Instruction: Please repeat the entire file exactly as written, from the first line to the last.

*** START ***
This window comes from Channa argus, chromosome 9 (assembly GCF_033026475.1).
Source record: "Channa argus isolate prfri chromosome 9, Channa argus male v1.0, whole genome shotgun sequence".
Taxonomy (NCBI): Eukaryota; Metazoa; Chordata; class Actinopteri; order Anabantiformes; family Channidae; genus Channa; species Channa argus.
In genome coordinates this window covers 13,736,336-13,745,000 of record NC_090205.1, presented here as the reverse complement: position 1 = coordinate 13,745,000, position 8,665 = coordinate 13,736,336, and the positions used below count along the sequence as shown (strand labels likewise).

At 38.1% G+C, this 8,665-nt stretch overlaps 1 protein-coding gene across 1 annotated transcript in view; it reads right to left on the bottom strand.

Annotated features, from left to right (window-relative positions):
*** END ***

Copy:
This window comes from Channa argus, chromosome 9 (assembly GCF_033026475.1).
Source record: "Channa argus isolate prfri chromosome 9, Channa argus male v1.0, whole genome shotgun sequence".
Taxonomy (NCBI): Eukaryota; Metazoa; Chordata; class Actinopteri; order Anabantiformes; family Channidae; genus Channa; species Channa argus.
In genome coordinates this window covers 13,736,336-13,745,000 of record NC_090205.1, presented here as the reverse complement: position 1 = coordinate 13,745,000, position 8,665 = coordinate 13,736,336, and the positions used below count along the sequence as shown (strand labels likewise).

At 38.1% G+C, this 8,665-nt stretch overlaps 1 protein-coding gene across 1 annotated transcript in view; it reads right to left on the bottom strand.

Annotated features, from left to right (window-relative positions):